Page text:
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Small states lead the way in volunteering
Australia's smaller states and territories are enjoying higher rates of volunteering than some of the nation's larger states, according to statistics released today by the Australian Bureau of Statistics (ABS).
The General Social Survey (GSS) statistics show that higher proportions of people in the Australian Capital Territory, South Australia and Tasmania participated in voluntary work in the last 12 months, compared with people in Queensland and New South Wales. The Northern Territory also had a relatively low volunteering rate.
"The first data release of the 2014 GSS in June showed that the proportion of Australians aged 15 years and over who had volunteered declined between 2010 and 2014," said Lisa Conolly from the ABS.
"But this downwards trend is not as evident in states and territories such as the ACT, SA and Tasmania, with more than one in three people in each of these jurisdictions giving unpaid help through an organisation or group.
"Higher rates of volunteering among older age groups may help to account for the large proportions of people volunteering in SA and Tasmania, the nation's two oldest states. In the ACT, rates of volunteering were high for people aged 35 to 64 years.
"Volunteering rates were also strong for people in higher income groups, with 49 per cent of Tasmanians in the highest household income group volunteering, more than twice the rate for the state's lowest income group. In SA, 42 per cent of people in the highest household income group volunteered, compared with 25 per cent in the lowest income group. The national average for people in the highest household income group was 39 per cent.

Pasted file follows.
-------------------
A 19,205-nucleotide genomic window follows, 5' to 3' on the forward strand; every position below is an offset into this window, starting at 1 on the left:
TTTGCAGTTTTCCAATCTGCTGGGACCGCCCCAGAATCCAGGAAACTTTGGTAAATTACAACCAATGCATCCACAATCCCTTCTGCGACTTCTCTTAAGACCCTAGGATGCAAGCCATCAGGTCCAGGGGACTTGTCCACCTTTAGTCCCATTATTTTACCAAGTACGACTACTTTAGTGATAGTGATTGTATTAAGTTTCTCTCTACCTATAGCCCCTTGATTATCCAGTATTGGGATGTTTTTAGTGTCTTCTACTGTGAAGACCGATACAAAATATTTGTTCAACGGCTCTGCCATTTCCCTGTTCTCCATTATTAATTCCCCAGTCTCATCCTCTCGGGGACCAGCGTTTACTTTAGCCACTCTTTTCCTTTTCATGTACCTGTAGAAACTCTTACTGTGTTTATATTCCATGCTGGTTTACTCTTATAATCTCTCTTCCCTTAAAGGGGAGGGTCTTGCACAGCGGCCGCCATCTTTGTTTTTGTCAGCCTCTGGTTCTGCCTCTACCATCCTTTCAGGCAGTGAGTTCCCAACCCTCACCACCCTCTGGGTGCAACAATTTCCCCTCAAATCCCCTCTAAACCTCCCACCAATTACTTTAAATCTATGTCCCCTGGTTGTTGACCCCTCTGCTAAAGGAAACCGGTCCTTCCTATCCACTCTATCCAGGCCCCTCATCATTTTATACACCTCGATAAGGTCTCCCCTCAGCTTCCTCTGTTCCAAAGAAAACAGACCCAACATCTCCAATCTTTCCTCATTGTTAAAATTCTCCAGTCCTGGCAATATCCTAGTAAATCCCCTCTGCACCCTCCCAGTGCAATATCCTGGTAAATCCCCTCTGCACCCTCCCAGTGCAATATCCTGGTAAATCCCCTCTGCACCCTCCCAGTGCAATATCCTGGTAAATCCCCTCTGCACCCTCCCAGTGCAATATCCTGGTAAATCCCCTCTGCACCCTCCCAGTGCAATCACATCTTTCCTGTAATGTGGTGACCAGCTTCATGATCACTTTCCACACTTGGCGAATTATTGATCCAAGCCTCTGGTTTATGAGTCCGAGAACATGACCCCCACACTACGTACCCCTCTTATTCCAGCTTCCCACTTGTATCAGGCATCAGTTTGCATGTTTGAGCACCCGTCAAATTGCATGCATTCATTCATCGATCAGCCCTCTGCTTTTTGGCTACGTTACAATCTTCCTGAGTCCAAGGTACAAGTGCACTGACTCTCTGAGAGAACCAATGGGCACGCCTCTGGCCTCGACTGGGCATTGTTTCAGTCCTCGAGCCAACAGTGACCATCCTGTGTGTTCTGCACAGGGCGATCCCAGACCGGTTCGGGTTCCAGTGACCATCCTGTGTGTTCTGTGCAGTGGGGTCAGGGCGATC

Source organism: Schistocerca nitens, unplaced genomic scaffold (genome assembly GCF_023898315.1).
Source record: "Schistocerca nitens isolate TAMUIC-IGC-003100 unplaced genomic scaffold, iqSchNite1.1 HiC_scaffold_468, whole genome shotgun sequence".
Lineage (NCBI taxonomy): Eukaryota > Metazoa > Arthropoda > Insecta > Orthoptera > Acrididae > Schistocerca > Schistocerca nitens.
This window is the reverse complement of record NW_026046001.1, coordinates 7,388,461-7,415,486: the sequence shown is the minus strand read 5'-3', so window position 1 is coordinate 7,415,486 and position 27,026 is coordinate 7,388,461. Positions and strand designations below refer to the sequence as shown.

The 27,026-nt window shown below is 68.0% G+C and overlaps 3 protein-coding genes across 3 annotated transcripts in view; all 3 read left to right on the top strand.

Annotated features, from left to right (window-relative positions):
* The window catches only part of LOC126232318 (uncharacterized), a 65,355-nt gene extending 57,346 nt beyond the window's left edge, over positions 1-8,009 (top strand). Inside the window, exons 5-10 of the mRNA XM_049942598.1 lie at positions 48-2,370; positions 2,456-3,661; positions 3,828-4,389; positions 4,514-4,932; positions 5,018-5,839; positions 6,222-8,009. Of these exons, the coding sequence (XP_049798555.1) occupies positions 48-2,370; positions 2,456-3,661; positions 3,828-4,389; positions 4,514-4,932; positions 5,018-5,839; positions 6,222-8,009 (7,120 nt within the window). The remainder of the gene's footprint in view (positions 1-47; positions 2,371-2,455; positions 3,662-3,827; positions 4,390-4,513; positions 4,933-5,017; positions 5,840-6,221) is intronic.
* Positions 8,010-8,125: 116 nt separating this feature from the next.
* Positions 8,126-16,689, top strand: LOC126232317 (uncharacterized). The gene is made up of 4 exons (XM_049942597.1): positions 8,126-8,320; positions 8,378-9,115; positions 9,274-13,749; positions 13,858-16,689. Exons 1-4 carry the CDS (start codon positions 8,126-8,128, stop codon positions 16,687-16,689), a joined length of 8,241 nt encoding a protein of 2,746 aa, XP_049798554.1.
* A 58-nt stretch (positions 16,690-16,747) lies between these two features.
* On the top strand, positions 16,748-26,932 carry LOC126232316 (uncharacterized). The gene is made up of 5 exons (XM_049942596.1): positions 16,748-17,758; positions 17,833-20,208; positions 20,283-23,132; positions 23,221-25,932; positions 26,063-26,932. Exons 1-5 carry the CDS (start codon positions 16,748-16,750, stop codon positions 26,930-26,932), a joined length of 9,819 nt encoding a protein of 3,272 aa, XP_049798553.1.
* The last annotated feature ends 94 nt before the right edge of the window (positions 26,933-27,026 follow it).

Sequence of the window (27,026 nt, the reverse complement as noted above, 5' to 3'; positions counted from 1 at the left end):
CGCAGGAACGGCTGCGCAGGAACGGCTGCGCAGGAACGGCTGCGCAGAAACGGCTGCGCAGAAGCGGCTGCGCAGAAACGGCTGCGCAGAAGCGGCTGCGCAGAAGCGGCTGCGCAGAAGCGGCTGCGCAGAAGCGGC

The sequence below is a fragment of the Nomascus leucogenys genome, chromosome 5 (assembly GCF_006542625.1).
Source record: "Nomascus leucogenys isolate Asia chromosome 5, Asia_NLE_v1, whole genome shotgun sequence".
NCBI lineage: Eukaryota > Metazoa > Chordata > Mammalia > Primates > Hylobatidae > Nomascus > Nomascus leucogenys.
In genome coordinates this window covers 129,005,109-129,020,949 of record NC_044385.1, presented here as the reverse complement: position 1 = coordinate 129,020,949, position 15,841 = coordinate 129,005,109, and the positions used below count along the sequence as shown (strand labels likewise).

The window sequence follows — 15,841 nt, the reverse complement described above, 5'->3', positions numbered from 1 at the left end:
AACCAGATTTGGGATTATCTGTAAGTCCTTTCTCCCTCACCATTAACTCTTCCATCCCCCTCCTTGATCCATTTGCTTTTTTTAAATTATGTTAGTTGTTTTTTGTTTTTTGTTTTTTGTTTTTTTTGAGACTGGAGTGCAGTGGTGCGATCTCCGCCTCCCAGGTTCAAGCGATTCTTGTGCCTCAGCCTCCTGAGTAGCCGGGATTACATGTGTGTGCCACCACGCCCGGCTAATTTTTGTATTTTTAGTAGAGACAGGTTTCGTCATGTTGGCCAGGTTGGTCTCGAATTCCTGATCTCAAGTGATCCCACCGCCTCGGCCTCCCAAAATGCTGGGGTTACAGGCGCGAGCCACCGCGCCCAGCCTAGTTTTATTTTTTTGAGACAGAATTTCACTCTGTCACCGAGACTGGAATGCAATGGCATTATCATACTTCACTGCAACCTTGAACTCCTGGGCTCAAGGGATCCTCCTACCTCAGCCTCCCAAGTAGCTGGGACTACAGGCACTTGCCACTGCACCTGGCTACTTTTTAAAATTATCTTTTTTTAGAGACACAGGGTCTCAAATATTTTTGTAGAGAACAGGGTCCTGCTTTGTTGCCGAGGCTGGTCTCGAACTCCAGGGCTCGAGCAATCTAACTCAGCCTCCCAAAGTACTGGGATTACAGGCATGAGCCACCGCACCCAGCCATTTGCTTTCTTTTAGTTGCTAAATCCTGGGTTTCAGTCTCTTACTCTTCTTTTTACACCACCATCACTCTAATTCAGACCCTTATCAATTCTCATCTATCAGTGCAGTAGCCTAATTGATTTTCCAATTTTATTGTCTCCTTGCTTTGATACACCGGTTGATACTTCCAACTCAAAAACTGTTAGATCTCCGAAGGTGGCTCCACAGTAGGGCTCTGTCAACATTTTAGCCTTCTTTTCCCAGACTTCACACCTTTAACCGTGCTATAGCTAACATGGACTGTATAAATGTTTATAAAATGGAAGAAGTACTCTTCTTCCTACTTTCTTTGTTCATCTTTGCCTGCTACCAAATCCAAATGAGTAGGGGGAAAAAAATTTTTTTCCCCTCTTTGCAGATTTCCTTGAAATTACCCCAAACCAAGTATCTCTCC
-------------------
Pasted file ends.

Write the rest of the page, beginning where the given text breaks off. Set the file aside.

"It seems, then, that even though Tasmania and SA tend to have relatively low income levels, they have high proportions of people in the top income groups who are volunteering.
"Students were another group drawn to voluntary work, with 47 per cent of those currently studying in Tasmania volunteering in the last 12 months.
"The GSS statistics also showed that females were more likely to volunteer than males in Queensland, WA and SA. The other states and territories showed no significant differences between the sexes."
In all states and territories, large proportions of people volunteered for sport and physical recreation organisations, including 41 per cent of volunteers in Tasmania and 38 per cent in the NT. Education and training organisations also attracted large number of volunteers across the nation, including 30 per cent of volunteers in the ACT and 27 per cent in WA.
Helping others or the community motivated more than half of volunteers in each state and territory to get involved in volunteering, and personal satisfaction was another driver for most volunteers.
For each state and territory, about one in two volunteers had committed 50 hours or more to voluntary work in the last 12 months.
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